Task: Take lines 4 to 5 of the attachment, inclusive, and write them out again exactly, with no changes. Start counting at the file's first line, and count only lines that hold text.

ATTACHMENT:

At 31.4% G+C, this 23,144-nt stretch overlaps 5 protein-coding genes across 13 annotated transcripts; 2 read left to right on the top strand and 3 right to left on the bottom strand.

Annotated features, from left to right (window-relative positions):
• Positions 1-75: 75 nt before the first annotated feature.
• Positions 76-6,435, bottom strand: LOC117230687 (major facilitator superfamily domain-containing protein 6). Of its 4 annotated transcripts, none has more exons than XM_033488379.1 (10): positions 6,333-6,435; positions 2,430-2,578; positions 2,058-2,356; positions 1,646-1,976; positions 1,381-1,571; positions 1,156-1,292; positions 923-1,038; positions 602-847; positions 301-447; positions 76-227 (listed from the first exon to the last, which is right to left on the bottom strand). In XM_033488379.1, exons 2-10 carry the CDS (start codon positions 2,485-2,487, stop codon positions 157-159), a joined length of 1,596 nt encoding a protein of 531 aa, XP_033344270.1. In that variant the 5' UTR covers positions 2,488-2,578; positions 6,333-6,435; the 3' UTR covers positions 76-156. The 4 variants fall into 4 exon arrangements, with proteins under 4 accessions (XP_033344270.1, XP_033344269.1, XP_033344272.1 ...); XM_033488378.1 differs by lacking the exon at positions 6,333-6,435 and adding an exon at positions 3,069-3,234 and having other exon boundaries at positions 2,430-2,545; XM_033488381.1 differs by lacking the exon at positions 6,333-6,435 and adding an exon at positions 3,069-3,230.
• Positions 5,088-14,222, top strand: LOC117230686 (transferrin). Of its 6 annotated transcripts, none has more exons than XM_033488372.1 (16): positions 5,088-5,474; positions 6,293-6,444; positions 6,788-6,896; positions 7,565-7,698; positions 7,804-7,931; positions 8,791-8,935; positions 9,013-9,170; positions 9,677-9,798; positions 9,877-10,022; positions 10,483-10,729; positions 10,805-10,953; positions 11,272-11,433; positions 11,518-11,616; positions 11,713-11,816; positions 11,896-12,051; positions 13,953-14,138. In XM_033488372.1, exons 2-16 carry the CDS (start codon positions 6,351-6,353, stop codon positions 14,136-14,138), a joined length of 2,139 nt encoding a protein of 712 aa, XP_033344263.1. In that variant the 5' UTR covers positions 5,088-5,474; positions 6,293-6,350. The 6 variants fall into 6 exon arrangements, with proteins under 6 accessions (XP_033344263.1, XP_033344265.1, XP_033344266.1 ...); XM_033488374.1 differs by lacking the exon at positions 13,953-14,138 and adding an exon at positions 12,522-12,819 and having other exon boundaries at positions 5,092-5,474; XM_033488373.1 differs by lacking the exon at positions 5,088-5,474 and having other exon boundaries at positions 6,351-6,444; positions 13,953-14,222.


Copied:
• Positions 76-6,435, bottom strand: LOC117230687 (major facilitator superfamily domain-containing protein 6). Of its 4 annotated transcripts, none has more exons than XM_033488379.1 (10): positions 6,333-6,435; positions 2,430-2,578; positions 2,058-2,356; positions 1,646-1,976; positions 1,381-1,571; positions 1,156-1,292; positions 923-1,038; positions 602-847; positions 301-447; positions 76-227 (listed from the first exon to the last, which is right to left on the bottom strand). In XM_033488379.1, exons 2-10 carry the CDS (start codon positions 2,485-2,487, stop codon positions 157-159), a joined length of 1,596 nt encoding a protein of 531 aa, XP_033344270.1. In that variant the 5' UTR covers positions 2,488-2,578; positions 6,333-6,435; the 3' UTR covers positions 76-156. The 4 variants fall into 4 exon arrangements, with proteins under 4 accessions (XP_033344270.1, XP_033344269.1, XP_033344272.1 ...); XM_033488378.1 differs by lacking the exon at positions 6,333-6,435 and adding an exon at positions 3,069-3,234 and having other exon boundaries at positions 2,430-2,545; XM_033488381.1 differs by lacking the exon at positions 6,333-6,435 and adding an exon at positions 3,069-3,230.
• Positions 5,088-14,222, top strand: LOC117230686 (transferrin). Of its 6 annotated transcripts, none has more exons than XM_033488372.1 (16): positions 5,088-5,474; positions 6,293-6,444; positions 6,788-6,896; positions 7,565-7,698; positions 7,804-7,931; positions 8,791-8,935; positions 9,013-9,170; positions 9,677-9,798; positions 9,877-10,022; positions 10,483-10,729; positions 10,805-10,953; positions 11,272-11,433; positions 11,518-11,616; positions 11,713-11,816; positions 11,896-12,051; positions 13,953-14,138. In XM_033488372.1, exons 2-16 carry the CDS (start codon positions 6,351-6,353, stop codon positions 14,136-14,138), a joined length of 2,139 nt encoding a protein of 712 aa, XP_033344263.1. In that variant the 5' UTR covers positions 5,088-5,474; positions 6,293-6,350. The 6 variants fall into 6 exon arrangements, with proteins under 6 accessions (XP_033344263.1, XP_033344265.1, XP_033344266.1 ...); XM_033488374.1 differs by lacking the exon at positions 13,953-14,138 and adding an exon at positions 12,522-12,819 and having other exon boundaries at positions 5,092-5,474; XM_033488373.1 differs by lacking the exon at positions 5,088-5,474 and having other exon boundaries at positions 6,351-6,444; positions 13,953-14,222.